There are Pandora Radio mobile apps for iOS (iPhone and iPad compatible) and Android. There is also support for the Windows via the web browser, Mac, Blu-ray players, Smart TVs, PS3, PSP and PS Vita devices too.
Pandora has a premium version that sells for $3.99 (the price adjust periodically). The premium subscription increases the number of song skips that are permitted per hour and per station, reduces the timeouts, and removes both the video and banner advertising.
The Pandora subscription is clearly cheap, but it is still based around a radio station format and as such the listener cannot completely pick what songs they wish to listen to and those that they wish to skip. Offline playback is also not supported because the service retains it fundamental radio station structure which doesn't really permit this option.
The service also appears to cater to listeners in the United States, Australia and New Zealand only citing licensing restrictions for other countries and regions. Accessing the Pandora web site from outside of these countries displays an apology page.
Google Music is a competing music streaming service from the search giant for those who aren't satisfied with all the free content from its YouTube video site. Approximately 18 million songs are included with the service which is almost on a par with Spotify. Songs are streamed at 320 Kbps.
The service offers a monthly subscription of $9.99 with a 30 day trial period. Subscriptions are only available in certain countries and regions due to licensing restrictions.
Listeners can listen to millions of songs each month just like with Spotify. A personalized radio station can be created in a similar vein to Pandora. What Google terms “smart” recommendations are used to adjust to the each individual listener's personal taste in music. Offline listening is also supported.
Whilst the internet radio format is similar to Pandora, with Google Music you get unlimited skips which lets the user customize the radio on the fly by repeating skipping tracks they do not want to hear.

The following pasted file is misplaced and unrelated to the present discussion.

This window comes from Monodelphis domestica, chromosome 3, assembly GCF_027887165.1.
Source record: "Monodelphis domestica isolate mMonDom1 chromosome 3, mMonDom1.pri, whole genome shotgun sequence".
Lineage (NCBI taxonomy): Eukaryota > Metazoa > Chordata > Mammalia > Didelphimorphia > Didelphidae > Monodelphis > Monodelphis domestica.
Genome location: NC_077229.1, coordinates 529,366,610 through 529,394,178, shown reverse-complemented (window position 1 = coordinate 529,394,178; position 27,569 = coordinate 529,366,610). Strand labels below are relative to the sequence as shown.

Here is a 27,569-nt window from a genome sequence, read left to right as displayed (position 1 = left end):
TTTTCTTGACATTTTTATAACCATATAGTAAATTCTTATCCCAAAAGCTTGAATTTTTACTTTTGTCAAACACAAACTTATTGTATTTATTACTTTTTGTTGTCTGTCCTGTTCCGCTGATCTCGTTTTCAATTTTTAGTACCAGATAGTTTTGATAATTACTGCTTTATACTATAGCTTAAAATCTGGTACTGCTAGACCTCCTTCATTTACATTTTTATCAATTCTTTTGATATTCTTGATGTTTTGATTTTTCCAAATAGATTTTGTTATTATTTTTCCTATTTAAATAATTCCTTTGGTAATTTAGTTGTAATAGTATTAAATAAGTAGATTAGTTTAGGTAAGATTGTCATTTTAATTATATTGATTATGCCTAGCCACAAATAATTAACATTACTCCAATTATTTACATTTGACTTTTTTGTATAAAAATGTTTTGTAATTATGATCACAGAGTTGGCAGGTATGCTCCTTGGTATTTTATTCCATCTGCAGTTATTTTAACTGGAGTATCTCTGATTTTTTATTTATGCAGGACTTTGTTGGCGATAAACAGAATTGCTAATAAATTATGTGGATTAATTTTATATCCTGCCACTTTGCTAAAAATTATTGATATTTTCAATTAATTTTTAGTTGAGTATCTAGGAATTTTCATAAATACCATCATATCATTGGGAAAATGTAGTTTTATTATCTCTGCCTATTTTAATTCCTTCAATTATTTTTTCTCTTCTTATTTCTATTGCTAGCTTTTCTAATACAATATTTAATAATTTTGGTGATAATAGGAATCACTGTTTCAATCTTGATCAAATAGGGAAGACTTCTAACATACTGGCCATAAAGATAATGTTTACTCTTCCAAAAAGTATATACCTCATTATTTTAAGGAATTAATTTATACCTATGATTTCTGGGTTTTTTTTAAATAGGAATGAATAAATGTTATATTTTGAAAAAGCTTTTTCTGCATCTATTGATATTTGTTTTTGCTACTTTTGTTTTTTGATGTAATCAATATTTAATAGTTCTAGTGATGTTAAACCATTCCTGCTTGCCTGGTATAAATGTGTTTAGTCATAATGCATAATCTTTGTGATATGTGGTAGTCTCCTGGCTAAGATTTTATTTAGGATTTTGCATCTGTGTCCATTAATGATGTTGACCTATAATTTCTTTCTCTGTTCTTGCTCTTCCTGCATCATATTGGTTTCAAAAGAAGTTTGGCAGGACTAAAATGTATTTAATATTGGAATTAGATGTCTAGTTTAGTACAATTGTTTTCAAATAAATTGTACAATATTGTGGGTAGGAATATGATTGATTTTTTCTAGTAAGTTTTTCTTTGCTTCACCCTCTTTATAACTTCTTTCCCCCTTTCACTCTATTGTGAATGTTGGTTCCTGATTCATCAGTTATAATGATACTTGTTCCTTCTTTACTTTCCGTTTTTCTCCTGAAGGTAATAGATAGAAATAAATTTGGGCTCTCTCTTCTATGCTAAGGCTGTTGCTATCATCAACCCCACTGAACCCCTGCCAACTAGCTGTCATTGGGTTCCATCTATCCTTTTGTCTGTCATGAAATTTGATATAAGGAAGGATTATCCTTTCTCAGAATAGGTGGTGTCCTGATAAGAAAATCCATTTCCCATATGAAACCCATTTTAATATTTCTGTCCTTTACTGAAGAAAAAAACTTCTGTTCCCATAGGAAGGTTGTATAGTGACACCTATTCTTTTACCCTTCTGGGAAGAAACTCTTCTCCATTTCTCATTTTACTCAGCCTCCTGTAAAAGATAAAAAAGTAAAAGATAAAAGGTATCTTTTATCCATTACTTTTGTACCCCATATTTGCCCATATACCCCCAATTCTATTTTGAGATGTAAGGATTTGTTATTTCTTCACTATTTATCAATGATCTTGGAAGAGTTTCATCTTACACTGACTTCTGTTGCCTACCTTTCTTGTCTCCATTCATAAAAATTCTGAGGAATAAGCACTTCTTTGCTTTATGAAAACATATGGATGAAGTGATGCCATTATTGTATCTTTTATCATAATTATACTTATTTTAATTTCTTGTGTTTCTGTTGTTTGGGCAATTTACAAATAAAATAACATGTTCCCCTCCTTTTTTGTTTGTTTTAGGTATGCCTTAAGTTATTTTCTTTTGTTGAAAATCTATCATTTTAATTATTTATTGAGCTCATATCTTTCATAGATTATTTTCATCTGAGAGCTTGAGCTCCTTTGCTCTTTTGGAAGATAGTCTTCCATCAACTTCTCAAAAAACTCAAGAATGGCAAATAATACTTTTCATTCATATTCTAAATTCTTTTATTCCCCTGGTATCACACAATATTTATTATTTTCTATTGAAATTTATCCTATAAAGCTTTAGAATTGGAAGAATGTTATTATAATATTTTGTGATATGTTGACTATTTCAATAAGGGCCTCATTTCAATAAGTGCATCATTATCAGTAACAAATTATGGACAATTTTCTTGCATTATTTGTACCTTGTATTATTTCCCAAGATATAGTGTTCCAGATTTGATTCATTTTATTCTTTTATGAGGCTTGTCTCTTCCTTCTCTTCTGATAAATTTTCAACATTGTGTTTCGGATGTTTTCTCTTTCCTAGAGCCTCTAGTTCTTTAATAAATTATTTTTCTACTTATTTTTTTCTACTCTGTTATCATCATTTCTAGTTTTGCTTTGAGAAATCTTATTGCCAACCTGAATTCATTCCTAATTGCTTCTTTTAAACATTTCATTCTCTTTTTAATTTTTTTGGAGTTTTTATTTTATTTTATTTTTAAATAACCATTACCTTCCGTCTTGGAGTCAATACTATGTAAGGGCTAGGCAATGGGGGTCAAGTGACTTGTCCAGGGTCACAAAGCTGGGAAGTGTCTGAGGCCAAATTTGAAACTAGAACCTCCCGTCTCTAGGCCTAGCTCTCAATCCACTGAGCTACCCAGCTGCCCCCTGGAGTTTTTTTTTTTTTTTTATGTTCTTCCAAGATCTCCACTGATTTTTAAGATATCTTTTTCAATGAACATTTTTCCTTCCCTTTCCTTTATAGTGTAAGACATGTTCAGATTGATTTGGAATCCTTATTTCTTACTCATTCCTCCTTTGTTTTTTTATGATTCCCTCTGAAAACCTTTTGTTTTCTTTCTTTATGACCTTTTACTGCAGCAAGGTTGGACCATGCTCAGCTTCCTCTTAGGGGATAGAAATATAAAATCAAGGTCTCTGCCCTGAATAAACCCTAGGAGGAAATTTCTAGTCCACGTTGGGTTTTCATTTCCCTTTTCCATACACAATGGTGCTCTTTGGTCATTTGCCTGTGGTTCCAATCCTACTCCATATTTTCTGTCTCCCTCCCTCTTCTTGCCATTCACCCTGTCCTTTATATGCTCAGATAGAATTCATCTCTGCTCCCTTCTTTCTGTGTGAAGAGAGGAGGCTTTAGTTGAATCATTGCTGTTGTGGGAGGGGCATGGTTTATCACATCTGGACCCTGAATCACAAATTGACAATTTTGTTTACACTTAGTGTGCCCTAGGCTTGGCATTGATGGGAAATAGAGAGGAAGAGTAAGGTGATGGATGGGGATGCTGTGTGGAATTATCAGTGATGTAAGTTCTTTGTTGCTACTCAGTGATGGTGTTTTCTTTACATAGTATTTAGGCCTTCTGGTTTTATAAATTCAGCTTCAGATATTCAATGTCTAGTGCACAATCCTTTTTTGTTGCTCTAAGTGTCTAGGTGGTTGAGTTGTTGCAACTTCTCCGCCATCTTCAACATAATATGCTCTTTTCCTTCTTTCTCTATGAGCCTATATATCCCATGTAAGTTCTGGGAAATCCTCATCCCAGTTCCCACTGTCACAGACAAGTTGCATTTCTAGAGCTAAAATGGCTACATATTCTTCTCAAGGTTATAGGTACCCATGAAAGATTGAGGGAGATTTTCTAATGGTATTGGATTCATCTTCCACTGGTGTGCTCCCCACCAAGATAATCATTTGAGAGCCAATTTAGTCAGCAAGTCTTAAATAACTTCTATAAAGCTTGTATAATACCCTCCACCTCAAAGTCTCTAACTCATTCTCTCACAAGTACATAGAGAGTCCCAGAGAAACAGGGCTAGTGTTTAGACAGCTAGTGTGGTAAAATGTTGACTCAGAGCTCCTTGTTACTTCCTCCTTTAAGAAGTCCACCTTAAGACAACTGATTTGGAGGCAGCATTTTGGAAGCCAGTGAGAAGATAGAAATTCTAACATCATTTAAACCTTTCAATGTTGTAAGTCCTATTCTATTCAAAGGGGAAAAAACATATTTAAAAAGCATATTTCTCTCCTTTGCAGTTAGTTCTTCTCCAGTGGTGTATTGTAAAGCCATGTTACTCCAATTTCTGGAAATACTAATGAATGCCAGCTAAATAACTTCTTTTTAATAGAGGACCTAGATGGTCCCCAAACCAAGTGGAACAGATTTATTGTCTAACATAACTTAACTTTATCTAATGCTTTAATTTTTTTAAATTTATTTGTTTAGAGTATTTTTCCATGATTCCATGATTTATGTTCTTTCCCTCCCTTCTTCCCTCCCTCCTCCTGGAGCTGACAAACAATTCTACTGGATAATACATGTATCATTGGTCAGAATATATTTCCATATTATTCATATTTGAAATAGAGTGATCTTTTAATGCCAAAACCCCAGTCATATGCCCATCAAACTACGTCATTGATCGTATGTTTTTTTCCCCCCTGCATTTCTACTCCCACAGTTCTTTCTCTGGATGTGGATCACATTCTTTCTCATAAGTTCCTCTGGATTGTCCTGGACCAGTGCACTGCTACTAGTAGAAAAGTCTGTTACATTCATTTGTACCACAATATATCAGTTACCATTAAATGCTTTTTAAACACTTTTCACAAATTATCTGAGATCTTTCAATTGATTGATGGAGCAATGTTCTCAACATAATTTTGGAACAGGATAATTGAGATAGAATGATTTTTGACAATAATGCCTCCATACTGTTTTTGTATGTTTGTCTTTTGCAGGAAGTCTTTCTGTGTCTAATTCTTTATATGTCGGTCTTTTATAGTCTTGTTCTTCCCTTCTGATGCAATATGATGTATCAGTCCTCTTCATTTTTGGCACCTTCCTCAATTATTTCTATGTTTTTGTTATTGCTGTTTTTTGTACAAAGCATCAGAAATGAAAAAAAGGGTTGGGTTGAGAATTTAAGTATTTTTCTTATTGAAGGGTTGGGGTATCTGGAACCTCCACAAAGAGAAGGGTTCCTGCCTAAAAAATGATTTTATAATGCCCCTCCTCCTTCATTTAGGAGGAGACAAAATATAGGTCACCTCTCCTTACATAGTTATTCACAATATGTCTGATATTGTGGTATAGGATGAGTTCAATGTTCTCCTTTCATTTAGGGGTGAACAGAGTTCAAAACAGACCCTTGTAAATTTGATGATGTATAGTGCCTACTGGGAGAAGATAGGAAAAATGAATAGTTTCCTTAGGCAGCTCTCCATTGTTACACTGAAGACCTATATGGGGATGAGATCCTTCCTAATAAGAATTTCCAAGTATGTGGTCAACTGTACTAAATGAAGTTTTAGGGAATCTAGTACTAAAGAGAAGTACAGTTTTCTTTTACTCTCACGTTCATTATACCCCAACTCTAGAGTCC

Listeners can also personally buy individual tracks or complete albums in a way similar to the way they can at the iTunes Store. As such, Google Music attempts to learn from the experience of both Spotify and Pandora to try to meld their services into one of their own which perhaps combines the best features of both competitors.
Google have also added a new feature that lets iTunes users upload up to 20,000 songs over to Google Play at no cost. No paid subscription is need to take advantage of this feature.
Which Is the Best Streaming Music Service?
Between Spotify and Pandora, if the listener prefers to guide exactly what they listen to then Spotify is the clear winner. Other than the few bands and solo artist omissions to the catalog, they have one of the most extensive catalogs of any streaming service.
Pandora is ideal for users who wish to listen to radio stations but with a degree of control to guide what type of tracks they wish to listen to. A search for “romantic soundtracks” might bring up a collection of songs from recent (and not so recent) romantic comedies that will be pleasing enough. The price point is much lower which for some buyers will make signing up to Pandora internet radio service a no brainer. Pandora also has by far the widest device support.
With Google Music added to the mix which combines some of the best features from both Spotify and Pandora, the choice becomes much harder. They match the subscription cost of Spotify at $9.99 per month. As such, on price they are more in competition with Spotify than Pandora as anyone serious about customized internet radio would find the cheaper Pandora subscription much more appealing. Google Music also has millions of songs with many selling individually and as part of an album. This is good but not something that many other sites like the iTunes Store have not already been doing for some time already.
On balance, Spotify is still the leader in the space but Google Music has much potential.
What's your favorite music service?